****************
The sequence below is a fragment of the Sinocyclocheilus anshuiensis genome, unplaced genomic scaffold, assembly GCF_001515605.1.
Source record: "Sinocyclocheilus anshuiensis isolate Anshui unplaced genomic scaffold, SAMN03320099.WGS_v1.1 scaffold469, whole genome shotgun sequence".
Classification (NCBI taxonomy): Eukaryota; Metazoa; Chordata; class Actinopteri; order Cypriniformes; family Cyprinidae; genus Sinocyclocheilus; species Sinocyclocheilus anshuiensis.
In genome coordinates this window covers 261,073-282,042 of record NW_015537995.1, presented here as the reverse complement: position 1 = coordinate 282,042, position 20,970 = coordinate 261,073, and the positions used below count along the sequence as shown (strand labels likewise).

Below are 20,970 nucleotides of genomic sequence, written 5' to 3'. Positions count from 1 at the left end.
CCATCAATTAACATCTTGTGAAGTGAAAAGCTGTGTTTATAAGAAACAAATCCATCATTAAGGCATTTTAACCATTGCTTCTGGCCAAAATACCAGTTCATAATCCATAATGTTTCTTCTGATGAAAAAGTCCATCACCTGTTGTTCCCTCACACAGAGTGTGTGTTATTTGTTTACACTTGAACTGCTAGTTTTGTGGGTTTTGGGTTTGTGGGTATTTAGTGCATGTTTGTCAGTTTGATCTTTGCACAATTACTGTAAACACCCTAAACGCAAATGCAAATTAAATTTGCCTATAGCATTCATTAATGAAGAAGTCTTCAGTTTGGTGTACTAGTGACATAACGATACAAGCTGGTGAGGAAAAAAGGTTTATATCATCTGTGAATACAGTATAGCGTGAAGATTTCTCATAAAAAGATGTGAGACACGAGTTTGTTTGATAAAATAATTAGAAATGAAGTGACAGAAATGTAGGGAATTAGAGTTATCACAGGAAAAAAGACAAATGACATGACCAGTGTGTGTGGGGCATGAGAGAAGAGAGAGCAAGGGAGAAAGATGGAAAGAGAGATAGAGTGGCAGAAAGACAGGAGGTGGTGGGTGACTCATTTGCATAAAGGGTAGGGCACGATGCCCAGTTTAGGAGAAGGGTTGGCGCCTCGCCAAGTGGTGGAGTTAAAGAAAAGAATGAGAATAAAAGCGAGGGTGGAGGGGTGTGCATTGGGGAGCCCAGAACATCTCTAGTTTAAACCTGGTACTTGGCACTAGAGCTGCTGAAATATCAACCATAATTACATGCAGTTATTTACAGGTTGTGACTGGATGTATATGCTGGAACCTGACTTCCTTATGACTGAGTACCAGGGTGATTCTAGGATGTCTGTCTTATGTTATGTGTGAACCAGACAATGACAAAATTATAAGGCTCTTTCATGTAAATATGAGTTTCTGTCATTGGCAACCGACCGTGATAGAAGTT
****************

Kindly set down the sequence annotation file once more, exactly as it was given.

The sequence below is a fragment of the Sinocyclocheilus anshuiensis genome, unplaced genomic scaffold, assembly GCF_001515605.1.
Source record: "Sinocyclocheilus anshuiensis isolate Anshui unplaced genomic scaffold, SAMN03320099.WGS_v1.1 scaffold469, whole genome shotgun sequence".
Classification (NCBI taxonomy): Eukaryota; Metazoa; Chordata; class Actinopteri; order Cypriniformes; family Cyprinidae; genus Sinocyclocheilus; species Sinocyclocheilus anshuiensis.
In genome coordinates this window covers 261,073-282,042 of record NW_015537995.1, presented here as the reverse complement: position 1 = coordinate 282,042, position 20,970 = coordinate 261,073, and the positions used below count along the sequence as shown (strand labels likewise).

Below are 20,970 nucleotides of genomic sequence, written 5' to 3'. Positions count from 1 at the left end.
CCATCAATTAACATCTTGTGAAGTGAAAAGCTGTGTTTATAAGAAACAAATCCATCATTAAGGCATTTTAACCATTGCTTCTGGCCAAAATACCAGTTCATAATCCATAATGTTTCTTCTGATGAAAAAGTCCATCACCTGTTGTTCCCTCACACAGAGTGTGTGTTATTTGTTTACACTTGAACTGCTAGTTTTGTGGGTTTTGGGTTTGTGGGTATTTAGTGCATGTTTGTCAGTTTGATCTTTGCACAATTACTGTAAACACCCTAAACGCAAATGCAAATTAAATTTGCCTATAGCATTCATTAATGAAGAAGTCTTCAGTTTGGTGTACTAGTGACATAACGATACAAGCTGGTGAGGAAAAAAGGTTTATATCATCTGTGAATACAGTATAGCGTGAAGATTTCTCATAAAAAGATGTGAGACACGAGTTTGTTTGATAAAATAATTAGAAATGAAGTGACAGAAATGTAGGGAATTAGAGTTATCACAGGAAAAAAGACAAATGACATGACCAGTGTGTGTGGGGCATGAGAGAAGAGAGAGCAAGGGAGAAAGATGGAAAGAGAGATAGAGTGGCAGAAAGACAGGAGGTGGTGGGTGACTCATTTGCATAAAGGGTAGGGCACGATGCCCAGTTTAGGAGAAGGGTTGGCGCCTCGCCAAGTGGTGGAGTTAAAGAAAAGAATGAGAATAAAAGCGAGGGTGGAGGGGTGTGCATTGGGGAGCCCAGAACATCTCTAGTTTAAACCTGGTACTTGGCACTAGAGCTGCTGAAATATCAACCATAATTACATGCAGTTATTTACAGGTTGTGACTGGATGTATATGCTGGAACCTGACTTCCTTATGACTGAGTACCAGGGTGATTCTAGGATGTCTGTCTTATGTTATGTGTGAACCAGACAATGACAAAATTATAAGGCTCTTTCATGTAAATATGAGTTTCTGTCATTGGCAACCGACCGTGATAGAAGTT